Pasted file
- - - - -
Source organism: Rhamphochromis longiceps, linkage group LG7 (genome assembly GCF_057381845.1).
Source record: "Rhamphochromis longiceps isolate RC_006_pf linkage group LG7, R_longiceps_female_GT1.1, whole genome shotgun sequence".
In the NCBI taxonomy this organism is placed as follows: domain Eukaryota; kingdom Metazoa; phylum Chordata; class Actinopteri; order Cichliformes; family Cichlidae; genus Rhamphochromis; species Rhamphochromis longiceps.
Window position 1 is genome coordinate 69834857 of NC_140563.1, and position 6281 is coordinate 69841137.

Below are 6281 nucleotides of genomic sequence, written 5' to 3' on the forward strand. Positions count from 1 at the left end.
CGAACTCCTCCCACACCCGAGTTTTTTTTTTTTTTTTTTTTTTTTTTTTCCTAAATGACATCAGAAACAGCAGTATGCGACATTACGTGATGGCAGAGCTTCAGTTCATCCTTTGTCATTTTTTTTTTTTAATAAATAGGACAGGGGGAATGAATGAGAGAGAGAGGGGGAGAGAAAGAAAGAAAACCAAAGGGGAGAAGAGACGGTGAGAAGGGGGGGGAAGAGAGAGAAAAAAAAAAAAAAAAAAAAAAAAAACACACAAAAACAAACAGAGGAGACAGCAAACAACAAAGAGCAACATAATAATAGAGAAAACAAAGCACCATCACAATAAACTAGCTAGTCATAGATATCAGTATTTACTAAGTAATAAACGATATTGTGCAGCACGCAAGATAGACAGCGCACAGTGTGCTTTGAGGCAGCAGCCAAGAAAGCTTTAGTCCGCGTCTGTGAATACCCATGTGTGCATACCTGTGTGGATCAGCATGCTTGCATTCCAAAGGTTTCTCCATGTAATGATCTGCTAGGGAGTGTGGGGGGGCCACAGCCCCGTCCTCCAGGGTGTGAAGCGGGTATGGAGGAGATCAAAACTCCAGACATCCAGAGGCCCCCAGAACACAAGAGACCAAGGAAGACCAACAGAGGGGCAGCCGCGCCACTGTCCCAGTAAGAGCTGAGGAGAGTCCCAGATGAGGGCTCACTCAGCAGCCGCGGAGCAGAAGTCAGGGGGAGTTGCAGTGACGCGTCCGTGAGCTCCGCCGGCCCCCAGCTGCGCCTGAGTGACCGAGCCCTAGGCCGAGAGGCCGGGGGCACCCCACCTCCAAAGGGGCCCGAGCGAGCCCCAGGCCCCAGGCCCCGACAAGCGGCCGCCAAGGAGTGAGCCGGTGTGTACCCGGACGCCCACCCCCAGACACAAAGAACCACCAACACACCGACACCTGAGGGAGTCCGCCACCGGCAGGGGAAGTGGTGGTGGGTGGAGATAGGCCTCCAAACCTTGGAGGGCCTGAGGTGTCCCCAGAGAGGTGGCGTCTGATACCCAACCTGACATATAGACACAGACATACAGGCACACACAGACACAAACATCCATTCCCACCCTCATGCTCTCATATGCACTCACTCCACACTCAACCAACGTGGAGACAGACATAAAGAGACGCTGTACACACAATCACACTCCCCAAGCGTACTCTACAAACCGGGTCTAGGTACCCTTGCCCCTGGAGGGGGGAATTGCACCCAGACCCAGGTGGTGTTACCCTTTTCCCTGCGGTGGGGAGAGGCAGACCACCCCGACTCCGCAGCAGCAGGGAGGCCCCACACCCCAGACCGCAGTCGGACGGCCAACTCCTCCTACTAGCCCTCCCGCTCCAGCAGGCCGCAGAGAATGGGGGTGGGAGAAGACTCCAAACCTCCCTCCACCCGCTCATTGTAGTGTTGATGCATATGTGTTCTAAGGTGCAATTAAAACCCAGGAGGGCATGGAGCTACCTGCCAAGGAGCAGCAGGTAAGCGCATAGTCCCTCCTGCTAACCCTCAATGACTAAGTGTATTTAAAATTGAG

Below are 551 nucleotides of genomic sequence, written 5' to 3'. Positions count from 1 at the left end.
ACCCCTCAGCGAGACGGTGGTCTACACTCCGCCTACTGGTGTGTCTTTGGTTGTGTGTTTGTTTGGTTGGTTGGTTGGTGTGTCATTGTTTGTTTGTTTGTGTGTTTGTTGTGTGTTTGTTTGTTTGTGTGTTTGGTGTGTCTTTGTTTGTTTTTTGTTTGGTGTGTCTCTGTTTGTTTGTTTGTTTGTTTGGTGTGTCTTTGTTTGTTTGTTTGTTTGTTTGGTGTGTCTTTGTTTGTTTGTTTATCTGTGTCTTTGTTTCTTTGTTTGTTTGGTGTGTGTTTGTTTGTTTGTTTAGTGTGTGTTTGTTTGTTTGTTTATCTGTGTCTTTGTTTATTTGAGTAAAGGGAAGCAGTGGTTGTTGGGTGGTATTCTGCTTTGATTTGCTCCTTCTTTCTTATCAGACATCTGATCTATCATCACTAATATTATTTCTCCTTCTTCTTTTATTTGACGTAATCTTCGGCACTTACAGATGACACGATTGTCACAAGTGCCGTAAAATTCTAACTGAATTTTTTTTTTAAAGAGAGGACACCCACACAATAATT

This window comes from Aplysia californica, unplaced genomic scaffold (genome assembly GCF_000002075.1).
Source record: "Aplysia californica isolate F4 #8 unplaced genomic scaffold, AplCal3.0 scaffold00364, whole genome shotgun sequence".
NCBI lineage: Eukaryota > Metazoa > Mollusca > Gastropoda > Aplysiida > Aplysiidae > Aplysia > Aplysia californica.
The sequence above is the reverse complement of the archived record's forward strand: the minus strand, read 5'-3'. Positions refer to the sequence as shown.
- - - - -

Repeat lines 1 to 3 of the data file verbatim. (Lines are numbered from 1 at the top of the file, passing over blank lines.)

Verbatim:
Source organism: Rhamphochromis longiceps, linkage group LG7 (genome assembly GCF_057381845.1).
Source record: "Rhamphochromis longiceps isolate RC_006_pf linkage group LG7, R_longiceps_female_GT1.1, whole genome shotgun sequence".
In the NCBI taxonomy this organism is placed as follows: domain Eukaryota; kingdom Metazoa; phylum Chordata; class Actinopteri; order Cichliformes; family Cichlidae; genus Rhamphochromis; species Rhamphochromis longiceps.